The Routine activity theory was developed by Lawrence Cohen and Marcus Felson, and looks at crime, in terms of the crime opportunities, that take place in the daily lives. According to this theory, crime takes place when an intersection exists in space and time of a motivated criminal, a striking target, and in the lack of competent guardianship. In other words, individuals’ routine activities contain significant effects on the probability that they will turn out to be criminals, especially where competent guardianship is lacking (Felson, 1994). This means, therefore, that the changes in the daily routine activities within the society, for instance, women allowed to work, can have significant effects on the crime rates. In addition, when there is a competent guardian in place, for instance, the security guards, who can witness the crime and probably report to the relevant authority, then crimes, would be minimal (Felson, 1994).

General Strain Theory

This theory highlights that when people are not able to attain success goals, for instance, status in the society, or money, some sort of pressure or strain is often experienced. Under some circumstances, people are often forced to act in response to the strain by engaging in criminal activities. Furthermore, the theory states that anticipated or actual removal of some positively valued stimuli and anticipated or actual presentation of negative stimuli would often result in strain. Basically, the strain theory is applied in explaining deviance and crime.

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Rational Choice Theory

This theory builds on the classical theory, and crime is looked at as a choice that is influenced by its benefits and costs, which is its rationality. According to this theory, crime is more liable to be prevented, if only its costs are increased, especially if the costs are immediate and certain (Hillyard et al., 2004). Such costs can be in terms of the punishment applied to deal with the criminals. Nonetheless, the information regarding benefits and costs of crime can be acquired through direct experiences with the punishment and avoidance of punishment, and indirectly through observing, if the other people who offend get punished or avoid the punishment.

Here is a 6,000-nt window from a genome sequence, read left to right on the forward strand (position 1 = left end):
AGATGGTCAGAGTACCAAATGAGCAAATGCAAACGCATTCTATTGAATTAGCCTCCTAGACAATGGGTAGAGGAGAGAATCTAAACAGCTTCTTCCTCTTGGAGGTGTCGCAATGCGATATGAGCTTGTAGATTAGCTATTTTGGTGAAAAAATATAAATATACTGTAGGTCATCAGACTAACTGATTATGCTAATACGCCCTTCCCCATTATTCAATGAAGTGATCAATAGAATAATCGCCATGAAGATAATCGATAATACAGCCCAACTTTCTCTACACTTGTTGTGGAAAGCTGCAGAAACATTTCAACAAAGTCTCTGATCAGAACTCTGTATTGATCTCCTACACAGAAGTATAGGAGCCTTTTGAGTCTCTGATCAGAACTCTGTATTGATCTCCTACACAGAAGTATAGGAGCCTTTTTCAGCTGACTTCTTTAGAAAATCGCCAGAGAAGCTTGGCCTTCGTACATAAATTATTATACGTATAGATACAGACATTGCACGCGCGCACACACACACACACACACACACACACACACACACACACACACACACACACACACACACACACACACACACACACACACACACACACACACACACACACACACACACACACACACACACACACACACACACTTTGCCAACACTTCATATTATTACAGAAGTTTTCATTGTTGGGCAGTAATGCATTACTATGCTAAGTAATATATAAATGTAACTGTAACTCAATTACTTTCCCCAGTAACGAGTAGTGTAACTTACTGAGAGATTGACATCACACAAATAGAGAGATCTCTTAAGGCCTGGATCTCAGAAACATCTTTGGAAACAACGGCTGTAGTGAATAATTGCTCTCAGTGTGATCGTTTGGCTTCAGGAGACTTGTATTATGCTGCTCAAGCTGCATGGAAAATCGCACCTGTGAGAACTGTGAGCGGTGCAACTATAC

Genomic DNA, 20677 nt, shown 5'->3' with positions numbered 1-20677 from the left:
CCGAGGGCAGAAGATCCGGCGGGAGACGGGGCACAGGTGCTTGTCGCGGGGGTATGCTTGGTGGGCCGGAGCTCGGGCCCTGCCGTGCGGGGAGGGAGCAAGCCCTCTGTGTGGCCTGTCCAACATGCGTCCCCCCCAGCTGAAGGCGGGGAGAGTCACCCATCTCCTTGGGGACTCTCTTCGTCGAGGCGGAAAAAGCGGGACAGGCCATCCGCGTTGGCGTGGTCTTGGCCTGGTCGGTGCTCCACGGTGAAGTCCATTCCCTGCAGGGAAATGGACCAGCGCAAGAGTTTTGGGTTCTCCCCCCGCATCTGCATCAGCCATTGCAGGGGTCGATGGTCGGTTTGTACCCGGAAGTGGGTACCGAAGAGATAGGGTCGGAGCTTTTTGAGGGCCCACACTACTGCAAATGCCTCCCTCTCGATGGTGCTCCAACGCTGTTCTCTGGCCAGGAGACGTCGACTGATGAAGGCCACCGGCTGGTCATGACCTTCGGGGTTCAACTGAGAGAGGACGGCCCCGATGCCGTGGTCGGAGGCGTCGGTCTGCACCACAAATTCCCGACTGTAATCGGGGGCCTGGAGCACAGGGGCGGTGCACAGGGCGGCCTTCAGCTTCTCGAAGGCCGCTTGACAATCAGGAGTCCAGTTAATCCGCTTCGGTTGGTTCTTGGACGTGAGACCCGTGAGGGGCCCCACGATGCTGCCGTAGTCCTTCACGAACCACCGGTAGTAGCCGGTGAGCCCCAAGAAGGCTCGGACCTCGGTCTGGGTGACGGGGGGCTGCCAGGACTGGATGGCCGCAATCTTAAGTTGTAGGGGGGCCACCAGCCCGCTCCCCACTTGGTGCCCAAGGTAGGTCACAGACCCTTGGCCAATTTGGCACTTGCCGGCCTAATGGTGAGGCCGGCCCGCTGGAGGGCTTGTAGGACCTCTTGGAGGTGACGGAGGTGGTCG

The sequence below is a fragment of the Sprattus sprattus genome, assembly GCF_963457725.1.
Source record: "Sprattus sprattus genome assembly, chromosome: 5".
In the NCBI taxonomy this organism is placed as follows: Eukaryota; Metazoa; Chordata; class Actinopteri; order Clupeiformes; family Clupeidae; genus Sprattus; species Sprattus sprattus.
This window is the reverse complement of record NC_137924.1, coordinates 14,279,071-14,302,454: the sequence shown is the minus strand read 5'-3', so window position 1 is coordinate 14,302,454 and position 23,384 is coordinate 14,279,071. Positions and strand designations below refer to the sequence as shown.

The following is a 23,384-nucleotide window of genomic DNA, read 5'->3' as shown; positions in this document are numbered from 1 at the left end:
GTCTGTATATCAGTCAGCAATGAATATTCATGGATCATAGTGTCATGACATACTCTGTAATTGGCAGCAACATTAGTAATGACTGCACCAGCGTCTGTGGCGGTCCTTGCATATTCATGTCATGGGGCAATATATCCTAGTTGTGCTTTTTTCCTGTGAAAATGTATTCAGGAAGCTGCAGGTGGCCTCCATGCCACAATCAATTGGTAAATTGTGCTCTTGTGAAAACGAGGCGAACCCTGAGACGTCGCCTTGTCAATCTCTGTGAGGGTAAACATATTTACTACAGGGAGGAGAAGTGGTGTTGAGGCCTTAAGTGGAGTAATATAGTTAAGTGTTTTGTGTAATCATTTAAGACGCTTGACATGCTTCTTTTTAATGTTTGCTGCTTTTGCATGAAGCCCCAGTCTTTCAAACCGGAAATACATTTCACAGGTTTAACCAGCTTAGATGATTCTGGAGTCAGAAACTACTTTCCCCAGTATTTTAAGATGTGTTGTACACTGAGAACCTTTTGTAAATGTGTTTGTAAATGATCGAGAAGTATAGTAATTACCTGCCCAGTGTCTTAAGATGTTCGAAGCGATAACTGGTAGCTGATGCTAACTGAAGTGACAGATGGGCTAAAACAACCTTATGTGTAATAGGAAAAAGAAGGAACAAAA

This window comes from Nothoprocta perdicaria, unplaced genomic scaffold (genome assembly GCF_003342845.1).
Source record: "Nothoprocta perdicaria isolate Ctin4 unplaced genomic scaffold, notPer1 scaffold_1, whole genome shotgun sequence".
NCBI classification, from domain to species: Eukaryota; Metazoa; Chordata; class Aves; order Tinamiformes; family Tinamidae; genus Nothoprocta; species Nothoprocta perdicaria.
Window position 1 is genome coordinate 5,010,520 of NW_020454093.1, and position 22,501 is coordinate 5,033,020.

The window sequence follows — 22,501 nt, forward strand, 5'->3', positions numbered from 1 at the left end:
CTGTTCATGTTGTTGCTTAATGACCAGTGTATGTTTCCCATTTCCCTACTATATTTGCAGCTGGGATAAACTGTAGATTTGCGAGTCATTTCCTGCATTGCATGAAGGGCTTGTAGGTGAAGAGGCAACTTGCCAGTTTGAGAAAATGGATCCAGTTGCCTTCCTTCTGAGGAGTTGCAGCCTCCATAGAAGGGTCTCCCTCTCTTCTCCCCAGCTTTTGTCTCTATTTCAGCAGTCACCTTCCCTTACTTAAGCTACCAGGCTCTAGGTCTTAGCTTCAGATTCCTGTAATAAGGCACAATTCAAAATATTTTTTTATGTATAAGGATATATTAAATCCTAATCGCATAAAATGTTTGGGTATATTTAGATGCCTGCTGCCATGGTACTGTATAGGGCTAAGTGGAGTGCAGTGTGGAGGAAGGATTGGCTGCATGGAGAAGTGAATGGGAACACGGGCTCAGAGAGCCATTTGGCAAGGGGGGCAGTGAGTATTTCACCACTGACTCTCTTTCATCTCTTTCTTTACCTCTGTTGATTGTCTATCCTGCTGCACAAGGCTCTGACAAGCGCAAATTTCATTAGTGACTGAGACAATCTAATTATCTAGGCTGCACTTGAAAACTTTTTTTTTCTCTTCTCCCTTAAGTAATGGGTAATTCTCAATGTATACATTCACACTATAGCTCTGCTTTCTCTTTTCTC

Labeling Theory

This theory highlights that people simply become fully stabilized in criminal activities, when the society labels them as criminals, when they become stigmatized, when they develop criminal identities, get poisoned, and are not included in conventional tasks (Garland, 2002). Reiterative responses have a lesser likelihood with regard to defiance and crime commitment.

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Basically, the criminological theories try to provide some explanations for the prevalence, nature and scope of the criminal activities in the society. Numerous theories have been provided, and some of them have been analyzed in this paper. However, despite the fact that some of these theories tend to conflict, there is a general agreement that criminal behaviors are present in our societies and can be responded to through punishment.